Want to take on some of the biggest challenges in tech? Consider joining the team at Element 84; they’re taking on things like petabyte search, consumer streaming, and Earth science repositories. Element 84 is big on keeping employees happy and has the benefits to back it up: 401k, health/dental/life/disability insurance, flexible schedule, cell phone stipend, flexible spending accounts for transportation and dependent care, and a generous PTO policy. Join this innovative company remotely by applying for its Senior DevOps/Cloud Engineer position here.
Fastly is an edge cloud platform that enables customers to create great digital experiences. Over half its workforce operates remotely and they’re proud to have an international remote culture. Its current remote openings include a Senior Software Engineering Manager, Solutions Architect, and Site Reliability Engineer, to name a few. View all openings here.
GitLab’s workforce is the largest all-remote company in the world. Its team works from 65+ countries to build a collaboration tool for DevOps. Currently, there are openings for Backend Engineers, Engineering Managers, and a plethora of other tech positions. You can check out the company’s remote work guide here.
With over 3,300 staff members around the world, Hubspot is a B2B software company. Employees enjoy working here for the autonomy they’re given and the awesome work-life balance. Unlimited vacation? Yes, please. Join the team by viewing open positions
Modern Tribe is a 100% dispersed team working to provide software and design solutions for some of the world’s largest companies and government institutions. Though the company is currently pausing hiring due to COVID-19, you can still submit a general application here.
This Indy-based company offers remote work opportunities in the health intelligence space. They boast great benefits like unlimited PTO and professional development opportunities. You can view current openings here.
TEKsystems is one of the leading providers of IT staffing and talent management in the country. The company boasts high employee satisfaction with 92% of its employees saying it’s a great place to work. Currently, TEKsystems has 215 remote openings for various tech positions. Find your next gig here.
Making Remote Work for You
Every worker is different, so learning to thrive in a remote economy is going to look different for everyone. There are a million and one remote work tips floating around right now. We suggest being open to trying some of these tips but if they don’t work for you, that’s ok too. The key is to approach remote work with a willingness to experiment. You should hold space for yourself during this time of transition, knowing eventually you’ll uncover what works for you. Here are a few of our favorite tips for you to try.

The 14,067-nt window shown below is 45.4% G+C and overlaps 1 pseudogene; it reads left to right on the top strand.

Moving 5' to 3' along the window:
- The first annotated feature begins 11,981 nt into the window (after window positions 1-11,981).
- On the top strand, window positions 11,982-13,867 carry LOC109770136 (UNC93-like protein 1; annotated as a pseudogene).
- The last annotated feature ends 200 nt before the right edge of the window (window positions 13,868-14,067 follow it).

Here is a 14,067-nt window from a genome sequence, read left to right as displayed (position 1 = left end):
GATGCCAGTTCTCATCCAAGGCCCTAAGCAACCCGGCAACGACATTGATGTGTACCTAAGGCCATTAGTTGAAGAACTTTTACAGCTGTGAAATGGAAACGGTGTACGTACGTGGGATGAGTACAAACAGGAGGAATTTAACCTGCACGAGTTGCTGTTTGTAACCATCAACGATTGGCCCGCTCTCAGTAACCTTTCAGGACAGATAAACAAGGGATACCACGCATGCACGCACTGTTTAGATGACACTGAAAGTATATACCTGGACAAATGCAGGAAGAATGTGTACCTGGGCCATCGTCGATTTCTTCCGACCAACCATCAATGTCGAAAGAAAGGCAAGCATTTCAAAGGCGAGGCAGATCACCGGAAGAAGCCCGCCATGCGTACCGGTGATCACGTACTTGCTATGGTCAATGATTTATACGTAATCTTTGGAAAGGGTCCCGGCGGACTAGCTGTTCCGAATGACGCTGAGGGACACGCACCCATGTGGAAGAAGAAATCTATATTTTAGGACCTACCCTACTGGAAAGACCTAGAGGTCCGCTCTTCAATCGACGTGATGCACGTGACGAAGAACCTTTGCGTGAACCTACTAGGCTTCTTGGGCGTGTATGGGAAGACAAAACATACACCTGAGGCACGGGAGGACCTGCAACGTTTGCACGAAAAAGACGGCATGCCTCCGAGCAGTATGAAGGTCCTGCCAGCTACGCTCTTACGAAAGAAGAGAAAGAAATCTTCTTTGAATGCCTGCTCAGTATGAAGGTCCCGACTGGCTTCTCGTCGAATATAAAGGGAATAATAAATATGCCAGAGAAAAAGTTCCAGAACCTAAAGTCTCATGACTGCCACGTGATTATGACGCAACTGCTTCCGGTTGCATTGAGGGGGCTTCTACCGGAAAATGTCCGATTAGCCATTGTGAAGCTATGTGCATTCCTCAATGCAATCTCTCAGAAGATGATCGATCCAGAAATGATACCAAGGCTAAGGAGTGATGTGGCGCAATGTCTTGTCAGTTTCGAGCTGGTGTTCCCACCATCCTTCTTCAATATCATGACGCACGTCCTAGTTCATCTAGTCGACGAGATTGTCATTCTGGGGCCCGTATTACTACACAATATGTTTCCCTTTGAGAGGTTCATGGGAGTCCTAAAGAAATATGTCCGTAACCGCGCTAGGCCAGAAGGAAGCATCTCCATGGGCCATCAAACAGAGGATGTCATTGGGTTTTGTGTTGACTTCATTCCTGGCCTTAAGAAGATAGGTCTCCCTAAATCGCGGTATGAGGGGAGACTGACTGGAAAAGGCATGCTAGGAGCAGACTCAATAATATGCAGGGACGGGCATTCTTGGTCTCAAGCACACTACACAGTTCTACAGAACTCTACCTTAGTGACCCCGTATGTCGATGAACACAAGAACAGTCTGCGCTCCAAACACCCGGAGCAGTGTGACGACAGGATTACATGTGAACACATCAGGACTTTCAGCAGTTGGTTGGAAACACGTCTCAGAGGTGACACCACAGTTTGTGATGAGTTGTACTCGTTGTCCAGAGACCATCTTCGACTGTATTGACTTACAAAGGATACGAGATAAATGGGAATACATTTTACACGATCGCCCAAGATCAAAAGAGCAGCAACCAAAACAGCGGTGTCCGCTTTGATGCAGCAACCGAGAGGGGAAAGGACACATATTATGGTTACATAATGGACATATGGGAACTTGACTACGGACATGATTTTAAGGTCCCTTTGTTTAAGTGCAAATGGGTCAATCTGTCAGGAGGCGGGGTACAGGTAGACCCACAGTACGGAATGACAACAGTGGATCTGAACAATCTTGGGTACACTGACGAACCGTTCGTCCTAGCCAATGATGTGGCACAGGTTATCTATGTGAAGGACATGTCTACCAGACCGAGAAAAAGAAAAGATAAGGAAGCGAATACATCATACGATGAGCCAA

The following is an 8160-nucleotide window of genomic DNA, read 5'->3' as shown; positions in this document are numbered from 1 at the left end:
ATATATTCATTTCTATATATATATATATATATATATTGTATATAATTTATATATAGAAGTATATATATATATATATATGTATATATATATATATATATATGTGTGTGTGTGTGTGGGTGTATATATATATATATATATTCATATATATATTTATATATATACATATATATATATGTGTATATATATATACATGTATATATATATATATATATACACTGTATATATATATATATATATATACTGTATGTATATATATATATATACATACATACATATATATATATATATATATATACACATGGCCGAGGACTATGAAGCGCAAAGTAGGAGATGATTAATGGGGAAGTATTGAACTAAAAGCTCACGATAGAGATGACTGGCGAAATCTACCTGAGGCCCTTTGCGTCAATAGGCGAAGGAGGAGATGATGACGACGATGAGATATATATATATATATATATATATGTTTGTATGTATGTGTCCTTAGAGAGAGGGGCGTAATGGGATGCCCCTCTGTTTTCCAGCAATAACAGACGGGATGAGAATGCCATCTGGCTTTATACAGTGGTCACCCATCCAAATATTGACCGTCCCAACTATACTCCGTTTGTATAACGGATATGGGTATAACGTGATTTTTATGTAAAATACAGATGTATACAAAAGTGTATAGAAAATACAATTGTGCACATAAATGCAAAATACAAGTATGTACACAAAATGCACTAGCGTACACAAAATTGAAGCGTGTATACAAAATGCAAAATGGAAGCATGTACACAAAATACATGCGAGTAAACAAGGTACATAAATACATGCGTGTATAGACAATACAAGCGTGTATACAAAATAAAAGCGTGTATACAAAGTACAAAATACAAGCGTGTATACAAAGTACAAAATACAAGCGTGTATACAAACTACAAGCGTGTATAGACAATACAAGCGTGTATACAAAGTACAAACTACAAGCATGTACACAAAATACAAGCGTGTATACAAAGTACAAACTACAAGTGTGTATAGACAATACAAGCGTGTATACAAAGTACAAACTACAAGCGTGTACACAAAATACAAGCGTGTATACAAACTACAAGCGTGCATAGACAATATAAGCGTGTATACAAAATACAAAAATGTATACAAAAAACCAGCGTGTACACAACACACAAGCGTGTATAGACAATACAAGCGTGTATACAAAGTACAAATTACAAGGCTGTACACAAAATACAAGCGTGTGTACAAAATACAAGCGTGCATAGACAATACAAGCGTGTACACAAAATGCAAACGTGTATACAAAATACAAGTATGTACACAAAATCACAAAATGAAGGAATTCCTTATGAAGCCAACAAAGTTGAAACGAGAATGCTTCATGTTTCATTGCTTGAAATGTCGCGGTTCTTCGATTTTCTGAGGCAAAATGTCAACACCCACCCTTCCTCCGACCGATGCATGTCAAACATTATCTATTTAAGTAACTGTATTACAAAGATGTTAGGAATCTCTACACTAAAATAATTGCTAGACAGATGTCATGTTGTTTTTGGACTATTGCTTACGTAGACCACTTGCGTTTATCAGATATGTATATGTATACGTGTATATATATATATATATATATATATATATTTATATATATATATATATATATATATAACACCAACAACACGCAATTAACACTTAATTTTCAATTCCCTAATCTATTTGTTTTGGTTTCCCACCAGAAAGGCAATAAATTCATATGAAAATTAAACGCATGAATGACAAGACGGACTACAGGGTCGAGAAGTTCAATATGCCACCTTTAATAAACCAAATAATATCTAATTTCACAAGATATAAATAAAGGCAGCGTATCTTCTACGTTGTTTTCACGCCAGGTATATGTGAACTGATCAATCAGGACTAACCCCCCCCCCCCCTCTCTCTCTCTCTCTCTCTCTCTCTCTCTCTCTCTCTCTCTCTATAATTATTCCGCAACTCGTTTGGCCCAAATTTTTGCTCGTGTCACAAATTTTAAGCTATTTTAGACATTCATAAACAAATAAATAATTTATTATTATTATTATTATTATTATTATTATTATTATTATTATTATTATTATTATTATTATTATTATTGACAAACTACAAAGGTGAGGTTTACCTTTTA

Designing a Workspace
Half the fun of working remotely is working from anywhere. Find out where you feel most creative and productive and make it your workspace. While we’re currently limited to our home offices, consider local coworking spaces or coffee shops once it’s safe to do so. Wherever you choose to work, don’t infringe on areas you do life stuff in (like sleeping and eating). As great as coding from bed may seem, it can actually interfere with your sleep patterns.
WFH isn’t working for you? Speak up! Let your managers know what you’re struggling with so they can assist. Whether it’s getting tips or just venting your frustrations about transitioning to WFH life, talking about what’s hindering your work will help you evaluate the problem and look for solutions. Your success in your remote role is vital to the company’s success, and more importantly, your well-being. So your higher-ups will want to know if you’re struggling and how they can help you make it work.
It’s important to keep in mind those working from home are also balancing other roles: parent, caretaker, partner… you get the picture. We’re at a unique point in our history where all of these roles are being managed from one space: the home.
Parents who became homeschool teachers overnight can try to create flexibility within their homeschooling schedule. For example, a parent could do schoolwork with the kids Monday, Wednesday, Friday and on weekends. This would give them two days during the workweek to focus solely on job responsibilities and hopefully minimize some of the distractions which come from balancing the role of teacher and remote worker. Melissa, who has a government job in Washington D.C., is hoping to minimize the distraction by setting up a trampoline in her backyard. It’s simple but she hopes it will be an outlet for her daughters’ energy as they deal with being cooped up in the house together.
Those who are managing working remotely while partners or other family members do the same, can try to create boundaries during the workday by working in separate areas of the home. This will hopefully alleviate distraction and keep stress and tension levels at a minimum.
A Remote Future
WFH is likely to be a large part of our future, not just in this time of crisis, but also continuing after, in our normal, everyday lives. You can find success in a remote role by creating balance and space in your home, minimizing distractions, and working on skills like self-discipline. Hiring managers can now capitalize on opportunities to find talent from all over the globe to fill open positions, streamline their processes, and place new emphasis on employees’ happiness. Whatever happens, we’re pumped to see how remote work will transform the hiring landscape in the coming years.